2020. Axis Security raises $32M to help companies stay secure while working from home
Axis Security, that provides secure Access as a Service platform announced a $32 million Series B investment. Axis Security launched last year with the idea of helping customers enable contractors and third parties to remotely access a company’s systems in a safe way, but when the pandemic hit, they saw another use case, one which had been on their road map: helping keep systems secure when employees were working from home. The company’s product uses the notion of Zero Trust, which, as the name suggests, assumes you can’t trust anyone on your system, and work from there. Using a rules-based engine, customers can create a secure environment based on your role.
2020. Palo Alto Networks to buy digital forensics consulting firm for $265M
Security software provider Palo Alto Networks has acquired The Crypsis Group, an incident response, risk management and digital forensics consulting firm, for a crisp $265 million. While the kinds of tools that Palo Alto provides are designed to prevent attacks, the fact is no set of tools is foolproof, and it’s always going to be a cat and mouse game between companies like Palo Alto and the attackers trying to breach their defenses. Crypsis can help figure out how a breach happened and ways to close up the cracks in the foundation to prevent access through that particular weak point in the future.
2020. Adaptive Shield raises $4M for its SaaS security platform
Adaptive Shield, a Tel Aviv-based security startup, has raised $4 million seed round. The company’s platform helps businesses protect their SaaS applications by regularly scanning their various setting for security issues. As companies adopt a large variety of SaaS applications, all with their own security settings and user privileges, security teams are often either overwhelmed or simply not focused on these SaaS tools because they aren’t the system owners and may not even have access to them. Adaptive Shield allows to log into SaaS services through its firewall. Currently, the company supports most of the standard SaaS enterprise applications you would expect, including GitHub, Office 365, Salesforce, Slack, SuccessFactors and Zoom. he company already has paying customers, including some Fortune 500 companies across a number of verticals.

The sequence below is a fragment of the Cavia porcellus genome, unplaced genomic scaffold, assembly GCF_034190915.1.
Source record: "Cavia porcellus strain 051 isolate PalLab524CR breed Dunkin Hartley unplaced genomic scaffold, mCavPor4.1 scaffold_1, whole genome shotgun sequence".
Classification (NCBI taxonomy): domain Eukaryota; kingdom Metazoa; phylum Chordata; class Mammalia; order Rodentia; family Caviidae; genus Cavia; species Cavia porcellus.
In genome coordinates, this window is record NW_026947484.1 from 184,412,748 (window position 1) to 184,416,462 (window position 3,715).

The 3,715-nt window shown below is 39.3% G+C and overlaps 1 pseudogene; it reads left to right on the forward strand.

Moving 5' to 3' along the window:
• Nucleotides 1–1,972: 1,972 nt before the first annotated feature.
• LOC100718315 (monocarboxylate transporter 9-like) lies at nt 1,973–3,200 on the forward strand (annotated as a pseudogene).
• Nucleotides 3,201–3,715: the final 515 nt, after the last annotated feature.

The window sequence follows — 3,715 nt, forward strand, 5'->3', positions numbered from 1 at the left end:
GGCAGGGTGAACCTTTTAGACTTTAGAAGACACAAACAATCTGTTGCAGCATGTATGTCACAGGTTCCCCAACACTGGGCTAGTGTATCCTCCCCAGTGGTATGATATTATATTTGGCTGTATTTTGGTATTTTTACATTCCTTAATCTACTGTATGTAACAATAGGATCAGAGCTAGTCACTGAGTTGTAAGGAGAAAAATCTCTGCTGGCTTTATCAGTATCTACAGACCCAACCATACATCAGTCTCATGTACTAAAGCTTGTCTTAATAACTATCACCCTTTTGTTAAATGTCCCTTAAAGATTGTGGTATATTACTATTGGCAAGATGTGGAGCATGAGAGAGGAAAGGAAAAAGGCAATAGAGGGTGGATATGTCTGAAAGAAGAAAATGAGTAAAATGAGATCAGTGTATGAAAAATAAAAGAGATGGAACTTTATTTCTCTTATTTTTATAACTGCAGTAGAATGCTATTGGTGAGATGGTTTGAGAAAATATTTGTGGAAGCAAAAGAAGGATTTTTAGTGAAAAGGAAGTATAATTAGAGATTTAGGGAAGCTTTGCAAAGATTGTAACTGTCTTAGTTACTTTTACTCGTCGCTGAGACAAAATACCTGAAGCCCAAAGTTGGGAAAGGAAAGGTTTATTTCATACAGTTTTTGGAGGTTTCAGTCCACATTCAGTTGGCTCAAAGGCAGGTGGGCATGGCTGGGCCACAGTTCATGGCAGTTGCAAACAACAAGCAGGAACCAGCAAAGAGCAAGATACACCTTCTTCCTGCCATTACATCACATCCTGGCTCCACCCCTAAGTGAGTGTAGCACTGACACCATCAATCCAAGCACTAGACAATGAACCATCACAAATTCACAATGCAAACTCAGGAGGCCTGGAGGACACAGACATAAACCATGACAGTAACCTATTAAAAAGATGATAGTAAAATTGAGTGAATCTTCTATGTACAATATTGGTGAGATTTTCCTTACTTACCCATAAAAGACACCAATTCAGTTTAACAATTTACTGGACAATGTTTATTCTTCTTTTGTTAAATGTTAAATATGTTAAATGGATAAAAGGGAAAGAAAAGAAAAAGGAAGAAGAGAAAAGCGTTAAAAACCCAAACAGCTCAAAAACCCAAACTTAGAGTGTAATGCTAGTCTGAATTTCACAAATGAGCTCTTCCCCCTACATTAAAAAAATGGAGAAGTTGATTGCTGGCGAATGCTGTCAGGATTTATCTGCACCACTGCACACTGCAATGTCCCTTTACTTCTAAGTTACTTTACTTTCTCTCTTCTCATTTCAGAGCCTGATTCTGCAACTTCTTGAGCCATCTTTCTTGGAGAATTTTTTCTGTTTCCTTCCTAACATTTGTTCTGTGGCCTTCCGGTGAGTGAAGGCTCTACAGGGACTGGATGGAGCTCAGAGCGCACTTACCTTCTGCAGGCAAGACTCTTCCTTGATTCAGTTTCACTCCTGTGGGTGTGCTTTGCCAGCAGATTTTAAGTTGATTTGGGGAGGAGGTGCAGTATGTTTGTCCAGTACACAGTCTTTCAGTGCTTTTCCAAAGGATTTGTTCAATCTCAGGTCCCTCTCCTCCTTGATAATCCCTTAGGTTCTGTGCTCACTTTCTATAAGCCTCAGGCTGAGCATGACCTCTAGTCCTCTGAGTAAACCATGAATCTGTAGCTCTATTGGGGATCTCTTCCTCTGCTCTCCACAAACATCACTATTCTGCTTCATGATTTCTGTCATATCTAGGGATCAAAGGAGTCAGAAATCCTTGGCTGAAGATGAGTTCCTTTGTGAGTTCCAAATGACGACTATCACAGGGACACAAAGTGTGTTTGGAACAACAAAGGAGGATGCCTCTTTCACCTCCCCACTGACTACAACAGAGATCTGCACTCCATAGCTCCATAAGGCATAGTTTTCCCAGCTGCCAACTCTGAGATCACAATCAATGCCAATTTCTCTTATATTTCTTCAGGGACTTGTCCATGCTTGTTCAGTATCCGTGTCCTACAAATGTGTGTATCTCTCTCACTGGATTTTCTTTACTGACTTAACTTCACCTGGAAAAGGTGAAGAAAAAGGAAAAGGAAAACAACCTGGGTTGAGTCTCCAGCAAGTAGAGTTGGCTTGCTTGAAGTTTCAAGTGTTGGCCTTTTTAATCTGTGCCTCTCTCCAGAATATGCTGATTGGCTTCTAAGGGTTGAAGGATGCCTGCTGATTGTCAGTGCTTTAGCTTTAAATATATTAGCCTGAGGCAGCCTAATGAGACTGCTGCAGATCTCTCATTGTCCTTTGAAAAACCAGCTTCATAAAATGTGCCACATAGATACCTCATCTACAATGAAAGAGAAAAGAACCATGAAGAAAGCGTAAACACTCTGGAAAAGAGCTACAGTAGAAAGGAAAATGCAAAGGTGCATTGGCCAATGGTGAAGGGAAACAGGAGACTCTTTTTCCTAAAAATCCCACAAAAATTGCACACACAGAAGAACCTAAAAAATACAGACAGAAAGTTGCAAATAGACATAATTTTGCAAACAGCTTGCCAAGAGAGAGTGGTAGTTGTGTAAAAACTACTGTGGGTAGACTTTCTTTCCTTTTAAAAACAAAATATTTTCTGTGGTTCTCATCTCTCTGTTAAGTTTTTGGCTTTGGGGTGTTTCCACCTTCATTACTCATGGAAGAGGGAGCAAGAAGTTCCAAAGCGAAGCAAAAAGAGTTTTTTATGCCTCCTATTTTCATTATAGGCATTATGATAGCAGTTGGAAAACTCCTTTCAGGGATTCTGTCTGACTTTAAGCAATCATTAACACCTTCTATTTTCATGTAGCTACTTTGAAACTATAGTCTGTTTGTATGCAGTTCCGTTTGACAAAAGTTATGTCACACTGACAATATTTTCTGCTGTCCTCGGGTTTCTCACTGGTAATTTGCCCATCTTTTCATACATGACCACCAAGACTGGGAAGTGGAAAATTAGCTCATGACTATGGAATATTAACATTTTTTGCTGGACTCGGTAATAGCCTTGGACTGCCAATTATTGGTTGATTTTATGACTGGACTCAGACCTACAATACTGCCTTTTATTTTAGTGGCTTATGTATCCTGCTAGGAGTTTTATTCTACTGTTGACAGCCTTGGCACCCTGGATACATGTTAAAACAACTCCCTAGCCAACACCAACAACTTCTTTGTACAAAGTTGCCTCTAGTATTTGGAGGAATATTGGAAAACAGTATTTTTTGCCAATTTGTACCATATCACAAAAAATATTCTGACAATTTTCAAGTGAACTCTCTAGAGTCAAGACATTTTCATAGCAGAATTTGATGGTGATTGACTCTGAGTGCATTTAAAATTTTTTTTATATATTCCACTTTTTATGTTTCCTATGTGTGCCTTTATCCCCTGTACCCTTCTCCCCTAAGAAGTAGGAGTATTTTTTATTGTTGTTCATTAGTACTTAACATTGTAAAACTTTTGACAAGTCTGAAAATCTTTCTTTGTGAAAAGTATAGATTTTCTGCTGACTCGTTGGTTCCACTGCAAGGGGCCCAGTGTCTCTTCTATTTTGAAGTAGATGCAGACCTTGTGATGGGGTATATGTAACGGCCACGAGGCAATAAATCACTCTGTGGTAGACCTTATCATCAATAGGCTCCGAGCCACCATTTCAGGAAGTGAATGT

2020. Open Raven raises $15M for its security tech to secure hybrid clouds
Cloud security startup Open Raven has closed on $15 million in new financing. Open Raven’s potential stems from the simple fact that a majority of all databases will be accessed from a cloud platform within the next two years. These databases may exist on several different service providers’ cloud computing platforms making it that much more difficult to secure and track the data as it’s accessed by different users. Put simply, data security tools weren’t built to handle this kind of data fluidity across multiple services. These instances of what Open Raven calls “data sprawl” can lead to misconfigurations that have become one of the biggest security threats
2020. BetterCloud scores $75M to lead the SaaSOps movement
In the middle of a crisis that has forced most companies to move workers home, being able to manage SaaS usage in this way is growing increasingly significant. BetterCloud, that gives IT visibility into its SaaS tools providing the means to discover, manage and secure those tools, announced a $75 million Series F. BetterCloud calls its solution SaaSOps that provides best practices of how SaaS applications are discovered, managed, and secured through centralized and automated operations (Ops), resulting in reduced friction, improved collaboration, and better employee experience. BetterCloud connects to more than 50+ SaaS applications and allows to consolidate administration into one centralized platform so you can save time on common tasks and focus on what’s most important.